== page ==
Lake Wobegon, Europe/December 5, 2011, 11:01 AM

Lake Wobegon, Europe ヨーロッパのレイク・ウォビゴン村

Ezra Klein reports on his conversations with Germans:

The German embrace of austerity raises an obvious question: If Southern Europe is to cut and tax, how will they grow? The German answer, put simply, is, “like we did.” Ten years ago, the Germans are quick to note, unemployment in Germany was 10 percent and structural deficits were large. Germany was called “the sick man of Europe.” They attribute their subsequent success to a series of painful reforms they made to their unemployment insurance system, their health-care sector, and other pieces of their social safety net. Many figure that if they could do it, so too can Southern Europe. In truth, it’s probably not that easy ― Southern Europe doesn’t have the industrial strength that Germany does, and no longer even controls its own currency levels ― but it makes sense to the man on the street.
ドイツが緊縮財政を奉じていることについて明白な疑問がある:もし南ヨーロッパが支出削減をして増税をしないといけないのなら、彼らはどうやって成長すればいいのか? ドイツ人の答えは簡単に言うと「我々がやったようにやればいい」だ。 10年前、ドイツ人は失業率が10%にもなり、構造的赤字が巨額であることを迅速に認めた。ドイツは「ヨーロッパの病人」と呼ばれた。彼らはその後の成功を失業保険システムやヘルスケア部門、その他の社会保険システムになされた一連の痛みのある改革に帰している。多くの人は、彼らがそれをできたのなら南ヨーロッパにもできるだろうと考えている。実際には、おそらくそれほど簡単ではない―南ヨーロッパはドイツほどの産業力を持たないし、通貨をコントロールすることさえもはやできない―それは一般の人でもわかることだ。

Actually, it’s much worse than Ezra says. Here’s the key to the German recovery:


Germany moved from small current account deficits (the current account is a broad version of the trade balance) to massive, and I mean massive, surpluses.

So what the Germans are in effect saying is that everyone should run huge trade surpluses.

May I humbly suggest that this poses an arithmetic problem?

And this isn’t trivial ― the adding-up constraint, the point that if Southern Europe is going to shrink its trade deficits somebody has to move in the opposite direction, is the core of the problem.

翻訳の感想:Lake Wobegonとは、レーリー・ホーム・コンパニオンというラジオ番組に登場する架空の村のこと。その町に住む人々は「誰もが平均以上」の能力を持っている……と思っている。転じて、意識調査などで対象者のほぼ全員が「自分が平均以上」という意識を持つというような、事実と矛盾するような状況をさす。ソース

Things That Never Happened In The History Of Macroeconomics/December 5, 2011, 5:28 PM

Things That Never Happened In The History Of Macroeconomics マクロ経済学の歴史に起こらなかったこと

Via Mark Thoma, David Warsh finally says what someone needed to say: Friedrich Hayek is not an important figure in the history of macroeconomics.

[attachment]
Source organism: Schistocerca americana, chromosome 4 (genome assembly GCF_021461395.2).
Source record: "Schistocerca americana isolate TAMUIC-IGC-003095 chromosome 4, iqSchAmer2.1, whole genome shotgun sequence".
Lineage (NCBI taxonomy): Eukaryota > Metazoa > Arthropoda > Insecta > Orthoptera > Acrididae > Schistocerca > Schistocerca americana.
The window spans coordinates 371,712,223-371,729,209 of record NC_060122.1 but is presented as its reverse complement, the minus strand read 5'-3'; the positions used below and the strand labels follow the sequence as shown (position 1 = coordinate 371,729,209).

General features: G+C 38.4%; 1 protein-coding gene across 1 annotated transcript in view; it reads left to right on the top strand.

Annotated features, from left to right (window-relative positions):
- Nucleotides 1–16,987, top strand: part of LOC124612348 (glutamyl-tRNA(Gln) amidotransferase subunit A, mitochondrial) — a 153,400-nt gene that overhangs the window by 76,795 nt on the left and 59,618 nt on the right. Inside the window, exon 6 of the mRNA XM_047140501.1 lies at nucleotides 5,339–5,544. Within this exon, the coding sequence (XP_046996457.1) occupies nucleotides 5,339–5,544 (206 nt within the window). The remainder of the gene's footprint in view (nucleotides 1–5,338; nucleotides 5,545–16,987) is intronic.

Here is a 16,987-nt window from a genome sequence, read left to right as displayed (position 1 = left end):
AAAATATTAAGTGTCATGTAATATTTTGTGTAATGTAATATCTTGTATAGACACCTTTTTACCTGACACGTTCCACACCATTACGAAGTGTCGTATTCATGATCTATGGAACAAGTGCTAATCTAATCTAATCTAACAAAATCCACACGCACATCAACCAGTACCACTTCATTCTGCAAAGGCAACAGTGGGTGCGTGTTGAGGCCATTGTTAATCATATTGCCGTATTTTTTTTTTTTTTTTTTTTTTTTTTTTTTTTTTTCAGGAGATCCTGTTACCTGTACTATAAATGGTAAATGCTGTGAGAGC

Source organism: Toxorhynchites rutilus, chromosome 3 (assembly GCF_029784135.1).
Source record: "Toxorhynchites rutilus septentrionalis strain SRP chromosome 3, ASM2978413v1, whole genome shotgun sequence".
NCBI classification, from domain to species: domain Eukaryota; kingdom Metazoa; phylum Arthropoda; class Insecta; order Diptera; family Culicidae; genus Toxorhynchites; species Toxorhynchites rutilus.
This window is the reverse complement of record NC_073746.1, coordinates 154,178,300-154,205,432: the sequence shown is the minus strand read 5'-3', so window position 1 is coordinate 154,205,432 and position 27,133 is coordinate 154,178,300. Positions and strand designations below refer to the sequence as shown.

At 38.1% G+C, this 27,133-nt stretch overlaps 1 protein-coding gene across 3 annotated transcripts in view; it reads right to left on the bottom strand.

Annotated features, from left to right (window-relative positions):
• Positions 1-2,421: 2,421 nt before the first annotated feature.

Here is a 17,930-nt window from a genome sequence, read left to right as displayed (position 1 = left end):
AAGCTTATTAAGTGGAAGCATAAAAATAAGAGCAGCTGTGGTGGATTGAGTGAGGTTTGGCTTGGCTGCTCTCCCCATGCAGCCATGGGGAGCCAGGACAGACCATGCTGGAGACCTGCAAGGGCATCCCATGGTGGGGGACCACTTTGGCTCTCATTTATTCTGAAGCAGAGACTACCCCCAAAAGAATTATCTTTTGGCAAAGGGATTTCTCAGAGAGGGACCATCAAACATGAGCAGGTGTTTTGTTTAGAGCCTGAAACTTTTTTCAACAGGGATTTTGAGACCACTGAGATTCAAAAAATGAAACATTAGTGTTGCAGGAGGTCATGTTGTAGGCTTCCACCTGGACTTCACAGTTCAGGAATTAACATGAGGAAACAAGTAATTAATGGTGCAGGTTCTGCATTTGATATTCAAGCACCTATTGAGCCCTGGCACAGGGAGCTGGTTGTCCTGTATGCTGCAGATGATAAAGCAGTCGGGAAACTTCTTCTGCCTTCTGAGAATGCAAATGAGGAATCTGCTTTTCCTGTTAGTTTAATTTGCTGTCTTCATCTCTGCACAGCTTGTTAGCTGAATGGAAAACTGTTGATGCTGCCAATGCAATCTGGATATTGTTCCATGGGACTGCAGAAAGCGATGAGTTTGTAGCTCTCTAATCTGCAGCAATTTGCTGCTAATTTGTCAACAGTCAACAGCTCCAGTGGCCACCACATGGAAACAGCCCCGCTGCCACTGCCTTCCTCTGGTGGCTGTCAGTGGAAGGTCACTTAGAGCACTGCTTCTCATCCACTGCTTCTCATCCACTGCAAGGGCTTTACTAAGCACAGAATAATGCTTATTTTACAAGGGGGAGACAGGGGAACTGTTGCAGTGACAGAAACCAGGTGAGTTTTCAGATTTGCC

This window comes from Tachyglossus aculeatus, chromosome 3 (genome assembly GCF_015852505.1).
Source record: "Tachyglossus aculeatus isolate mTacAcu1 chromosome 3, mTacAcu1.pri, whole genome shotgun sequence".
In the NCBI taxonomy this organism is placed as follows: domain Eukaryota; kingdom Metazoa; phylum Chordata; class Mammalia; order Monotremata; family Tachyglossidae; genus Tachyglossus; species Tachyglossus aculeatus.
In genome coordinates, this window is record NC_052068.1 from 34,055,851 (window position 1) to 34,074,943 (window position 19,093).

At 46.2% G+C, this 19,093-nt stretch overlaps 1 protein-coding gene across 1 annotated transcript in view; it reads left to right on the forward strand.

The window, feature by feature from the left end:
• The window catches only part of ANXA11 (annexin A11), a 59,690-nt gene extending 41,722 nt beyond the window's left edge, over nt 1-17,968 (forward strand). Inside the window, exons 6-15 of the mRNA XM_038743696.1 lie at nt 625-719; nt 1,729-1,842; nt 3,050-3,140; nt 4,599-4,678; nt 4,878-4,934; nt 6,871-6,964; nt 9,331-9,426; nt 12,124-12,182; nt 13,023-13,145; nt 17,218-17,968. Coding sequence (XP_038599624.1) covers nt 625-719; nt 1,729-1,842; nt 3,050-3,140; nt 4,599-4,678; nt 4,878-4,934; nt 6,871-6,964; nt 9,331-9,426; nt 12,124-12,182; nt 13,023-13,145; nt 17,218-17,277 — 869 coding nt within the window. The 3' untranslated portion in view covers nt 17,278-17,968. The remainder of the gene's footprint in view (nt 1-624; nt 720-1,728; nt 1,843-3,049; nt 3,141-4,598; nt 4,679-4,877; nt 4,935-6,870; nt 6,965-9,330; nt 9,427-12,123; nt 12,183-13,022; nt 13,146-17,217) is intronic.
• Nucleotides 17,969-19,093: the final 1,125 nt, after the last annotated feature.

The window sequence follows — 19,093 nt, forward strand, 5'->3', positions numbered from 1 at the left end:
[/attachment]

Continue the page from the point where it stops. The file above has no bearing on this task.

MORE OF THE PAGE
These days, you constantly see articles that make it seem as if there was a great debate in the 1930s between Keynes and Hayek, and that this debate has continued through the generations. As Warsh says, nothing like this happened. Hayek essentially made a fool of himself early in the Great Depression, and his ideas vanished from the professional discussion.

So why is his name invoked so much now? Because The Road to Serfdom struck a political chord with the American right, which adopted Hayek as a sort of mascot ? and retroactively inflated his role as an economic thinker. Warsh is even crueler about this than I would have been; he compares Hayek (or rather the “Hayek” invented by his admirers) to Rosie Ruiz, who claimed to have won the marathon, but actually took the subway to the finish line.
それなら、今、どうして彼の名はこんなにも引き合いに出されるのか? それは『隷属への道』がアメリカの右派の政治的感情を喚起させて、彼らがハイエクをマスコットとして採用したからだ―そして、遡って経済思想における彼の役割は釣り上げられた。ウォルシュはこの事にかつての僕よりもずっと手厳しい;彼はハイエクをマラソンでの勝利を宣言したが、実際にはゴールに着くまでに地下鉄を使ったロージー・ルイズになぞらえている(あるいは、「ハイエク」は崇拝者によって発明されたとまで言っている)。

Now, given my criticisms of where macro has gone since the 1970s, I of all people should be careful to say that ideas ignored or rejected by the professional mainstream aren’t necessarily without value. To take the most obvious example, Hyman Minsky now looms large in many peoples’ thinking, my own included, even though he died a very marginal figure.

But the Hayek thing is almost entirely about politics rather than economics. Without The Road To Serfdom ? and the way that book was used by vested interests to oppose the welfare state ? nobody would be talking about his business cycle ideas.

Irish Competitiveness (Wonkish)/December 19, 2011, 9:20 AM

Irish Competitiveness (Wonkish) アイルランドの競争力(オタク風)

More abut Ireland: one of the reasons it has been touted as a great success story for austerity is the fact that unit labor costs have fallen sharply, suggesting that Ireland is well along in the process of “internal devaluation”.

But there’s a puzzle here. If you look at Irish nominal wages, they have fallen only slightly:


That still adds up to a significant fall in relative costs, because wages have risen elsewhere in the euro area. But it’s nothing like the big competitiveness gain we’ve been hearing about. That, it turns out, comes in large part from a surge in measured productivity, calculated, as best I can tell, by real value-added per worker.